Dr Llewellyn graduated with a Bachelor of Science with Honours and a PhD, from the Australian National University, Canberra, ACT, Australia.
He is a molecular biologist with a passion for the new genetics afforded by the genomics age where all the genetic information of many different organisms important to man’s health, and food and natural fibre supply are being minutely decoded and catalogued. His basic research work focuses on the discovery of new genes for use in plant biotechnology, as well as the use of transgenic (GM) plants to study the developmental processes in cotton that underpin its agronomic performance. He made his, and Australia’s, first experimental GM plant in 1981 and says:
At the time it was a tedious, often hit and miss process, but now we can routinely add new genes to a range of crop and model plants or to turn off specific plant genes and the GM technique has become fundamental to many new discoveries in plant science that will be our future GM traits.
He pioneered the use of GM plants to study how the expression of plant genes are controlled, particularly during periods of stress, as well as in the improvement of the agronomic performance of agricultural crop plants, particularly cotton.
He has been involved in the cloning and analysis of alcohol dehydrogenase and other genes expressed during waterlogging in plants. Dr Llewellyn has also been involved in the discovery and analysis of plant haemoglobin genes (some of which are involved in the waterlogging response) and how their expression can be manipulated to improve performance of crops whose roots become flooded.
He has been involved in dissecting the genes that control cotton fibre development using modern genomic tools and techniques to compare global gene expression profiles between different cotton genotypes that produce different numbers or types of fibres and has resulted in the identification of a number of master regulator genes (transcription factors) essential for the production of the fibres on the cotton seed.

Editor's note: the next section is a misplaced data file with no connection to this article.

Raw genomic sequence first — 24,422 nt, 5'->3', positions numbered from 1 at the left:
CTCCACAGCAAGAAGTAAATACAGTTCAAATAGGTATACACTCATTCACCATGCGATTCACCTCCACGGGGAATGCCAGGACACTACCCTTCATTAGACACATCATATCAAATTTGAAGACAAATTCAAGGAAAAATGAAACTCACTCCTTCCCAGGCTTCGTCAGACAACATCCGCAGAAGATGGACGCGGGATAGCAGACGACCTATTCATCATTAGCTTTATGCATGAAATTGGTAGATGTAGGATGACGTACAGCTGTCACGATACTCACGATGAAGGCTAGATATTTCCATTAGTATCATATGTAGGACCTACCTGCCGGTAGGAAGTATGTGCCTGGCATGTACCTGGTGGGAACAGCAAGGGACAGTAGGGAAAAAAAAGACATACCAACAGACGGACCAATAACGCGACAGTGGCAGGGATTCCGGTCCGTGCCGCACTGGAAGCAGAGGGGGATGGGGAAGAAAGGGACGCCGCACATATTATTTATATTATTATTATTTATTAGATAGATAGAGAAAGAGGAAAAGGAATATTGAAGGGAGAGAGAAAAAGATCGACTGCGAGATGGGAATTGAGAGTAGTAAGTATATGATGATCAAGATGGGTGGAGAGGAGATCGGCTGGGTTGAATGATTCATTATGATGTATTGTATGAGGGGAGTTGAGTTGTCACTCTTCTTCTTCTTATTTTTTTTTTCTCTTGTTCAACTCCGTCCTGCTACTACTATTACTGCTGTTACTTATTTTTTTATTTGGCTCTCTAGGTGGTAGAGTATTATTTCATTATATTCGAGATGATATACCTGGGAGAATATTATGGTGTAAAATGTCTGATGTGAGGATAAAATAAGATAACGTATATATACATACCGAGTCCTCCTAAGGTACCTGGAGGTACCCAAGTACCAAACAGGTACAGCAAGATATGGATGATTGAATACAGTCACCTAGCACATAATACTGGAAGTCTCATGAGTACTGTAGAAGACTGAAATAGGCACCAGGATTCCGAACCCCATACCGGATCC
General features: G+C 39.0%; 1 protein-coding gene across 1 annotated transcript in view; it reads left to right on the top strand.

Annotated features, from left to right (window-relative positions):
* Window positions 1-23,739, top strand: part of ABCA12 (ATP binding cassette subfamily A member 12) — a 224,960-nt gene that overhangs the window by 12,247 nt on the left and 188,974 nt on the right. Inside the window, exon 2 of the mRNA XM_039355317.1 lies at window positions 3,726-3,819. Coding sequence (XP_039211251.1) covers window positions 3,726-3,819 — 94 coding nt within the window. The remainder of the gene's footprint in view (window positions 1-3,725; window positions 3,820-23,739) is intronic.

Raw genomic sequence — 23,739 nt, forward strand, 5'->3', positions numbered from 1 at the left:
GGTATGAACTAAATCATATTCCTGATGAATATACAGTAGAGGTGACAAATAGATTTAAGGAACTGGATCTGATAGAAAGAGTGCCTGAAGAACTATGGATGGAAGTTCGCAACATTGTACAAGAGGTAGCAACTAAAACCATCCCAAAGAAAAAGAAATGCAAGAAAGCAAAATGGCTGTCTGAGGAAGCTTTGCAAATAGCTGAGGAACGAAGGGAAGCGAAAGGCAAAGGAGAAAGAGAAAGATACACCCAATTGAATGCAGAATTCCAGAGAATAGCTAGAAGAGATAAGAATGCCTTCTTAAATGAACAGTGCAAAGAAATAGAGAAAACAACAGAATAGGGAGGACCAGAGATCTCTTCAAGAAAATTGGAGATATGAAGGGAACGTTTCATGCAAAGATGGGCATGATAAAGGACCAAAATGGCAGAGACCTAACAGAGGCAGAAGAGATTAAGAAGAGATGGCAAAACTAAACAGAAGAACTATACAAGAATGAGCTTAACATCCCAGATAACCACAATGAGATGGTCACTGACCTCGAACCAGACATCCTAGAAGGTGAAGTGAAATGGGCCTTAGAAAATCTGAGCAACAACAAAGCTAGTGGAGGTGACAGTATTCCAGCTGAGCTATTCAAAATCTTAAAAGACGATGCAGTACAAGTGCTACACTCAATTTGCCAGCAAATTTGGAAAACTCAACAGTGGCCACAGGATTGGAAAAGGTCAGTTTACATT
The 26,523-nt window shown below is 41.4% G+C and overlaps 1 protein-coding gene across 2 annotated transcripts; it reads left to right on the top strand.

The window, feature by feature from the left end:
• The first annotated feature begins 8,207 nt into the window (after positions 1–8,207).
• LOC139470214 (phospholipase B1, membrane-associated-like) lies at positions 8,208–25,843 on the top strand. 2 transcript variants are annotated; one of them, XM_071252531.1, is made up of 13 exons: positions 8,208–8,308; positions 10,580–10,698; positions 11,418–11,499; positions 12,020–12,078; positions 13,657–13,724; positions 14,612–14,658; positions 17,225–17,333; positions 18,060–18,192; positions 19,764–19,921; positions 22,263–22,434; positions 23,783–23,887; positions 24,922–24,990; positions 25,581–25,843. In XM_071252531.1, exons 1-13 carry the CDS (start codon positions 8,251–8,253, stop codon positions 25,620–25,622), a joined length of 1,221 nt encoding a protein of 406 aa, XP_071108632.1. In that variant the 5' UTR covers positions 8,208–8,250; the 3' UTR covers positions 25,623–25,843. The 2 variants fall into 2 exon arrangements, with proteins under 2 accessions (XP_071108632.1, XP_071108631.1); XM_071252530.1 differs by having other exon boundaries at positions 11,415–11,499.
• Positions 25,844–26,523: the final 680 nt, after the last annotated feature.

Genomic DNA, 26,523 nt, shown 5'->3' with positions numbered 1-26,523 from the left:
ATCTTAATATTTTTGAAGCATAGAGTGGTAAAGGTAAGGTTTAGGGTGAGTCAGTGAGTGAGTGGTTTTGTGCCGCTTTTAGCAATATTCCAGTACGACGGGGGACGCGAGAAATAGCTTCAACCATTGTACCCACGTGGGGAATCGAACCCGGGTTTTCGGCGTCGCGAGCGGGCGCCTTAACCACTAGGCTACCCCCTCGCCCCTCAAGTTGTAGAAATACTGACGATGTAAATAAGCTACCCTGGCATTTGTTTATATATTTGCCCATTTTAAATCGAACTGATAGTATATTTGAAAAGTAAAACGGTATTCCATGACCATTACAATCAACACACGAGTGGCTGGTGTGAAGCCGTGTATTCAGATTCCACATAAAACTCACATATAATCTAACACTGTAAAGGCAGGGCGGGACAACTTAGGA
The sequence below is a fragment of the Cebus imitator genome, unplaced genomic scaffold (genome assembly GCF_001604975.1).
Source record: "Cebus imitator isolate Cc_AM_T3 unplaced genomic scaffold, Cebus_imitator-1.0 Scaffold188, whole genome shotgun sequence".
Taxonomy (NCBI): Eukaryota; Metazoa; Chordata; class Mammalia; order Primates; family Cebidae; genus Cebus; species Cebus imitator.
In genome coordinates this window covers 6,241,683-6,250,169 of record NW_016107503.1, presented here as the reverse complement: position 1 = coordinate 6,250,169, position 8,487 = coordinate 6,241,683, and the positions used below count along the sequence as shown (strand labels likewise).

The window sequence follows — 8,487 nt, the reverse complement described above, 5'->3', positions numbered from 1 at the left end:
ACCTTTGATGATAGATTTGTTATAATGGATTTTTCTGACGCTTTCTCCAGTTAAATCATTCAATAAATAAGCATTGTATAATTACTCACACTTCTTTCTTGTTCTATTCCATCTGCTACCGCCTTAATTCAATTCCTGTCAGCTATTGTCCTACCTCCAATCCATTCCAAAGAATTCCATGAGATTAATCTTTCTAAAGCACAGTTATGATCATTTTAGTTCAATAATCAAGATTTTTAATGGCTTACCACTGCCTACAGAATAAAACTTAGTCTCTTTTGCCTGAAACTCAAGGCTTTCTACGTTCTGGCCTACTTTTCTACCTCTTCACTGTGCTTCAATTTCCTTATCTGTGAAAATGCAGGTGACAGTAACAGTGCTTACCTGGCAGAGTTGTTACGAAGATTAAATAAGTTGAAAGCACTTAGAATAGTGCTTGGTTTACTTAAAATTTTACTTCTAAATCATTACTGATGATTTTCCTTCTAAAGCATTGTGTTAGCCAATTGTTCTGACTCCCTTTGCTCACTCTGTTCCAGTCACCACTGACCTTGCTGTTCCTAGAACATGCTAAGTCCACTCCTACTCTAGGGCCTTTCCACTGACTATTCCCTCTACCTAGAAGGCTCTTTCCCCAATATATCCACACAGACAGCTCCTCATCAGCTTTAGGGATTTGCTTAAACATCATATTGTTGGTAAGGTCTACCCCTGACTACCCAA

On the applied side, Dr Llewellyn has been actively involved in the discovery and evaluation of the following types of genes in transgenic cotton plants:
- insect resistance
- herbicide tolerance
- disease tolerance.
He has pioneered the field evaluation of transgenic cotton working closely with researchers, companies and regulatory agencies to evaluate and deploy new GM traits into cotton production in Australia.
Danny Llewellyn led CSIRO’s research into the application of biotechnology to the improvement of cotton production.
He has played an important role in developing the insect and herbicide tolerant, genetically modified cotton varieties which currently dominate the cotton industry.
Dr Llewellyn’s research into the molecular control of cotton fibre development may lead to the production of novel GM cotton varieties with improved fibre quality characteristics and help maintain the competitive position for Australian cotton in the global natural fibre market.
Honours and awards
Dr Llewellyn is a Fellow of the Australian Academy of Technological Sciences and Engineering (ATSE) and has received the following major awards for his work:
|CSIRO Chairman’s Medal with Greg Constable, Warwick Stiller, Shiming Liu, Peter Reid and members of the cotton breeding and biotechnology teams
|ATSE Clunies Ross Award with Greg Constable and Gary Fitt
|CSIRO Chairman’s Medal with Greg Constable
|Centenary Medal for services to biotechnology with Greg Constable
|Australian Cotton Grower’s Research Association Researcher of the Year
- Catizone I, 2009, Personal communication.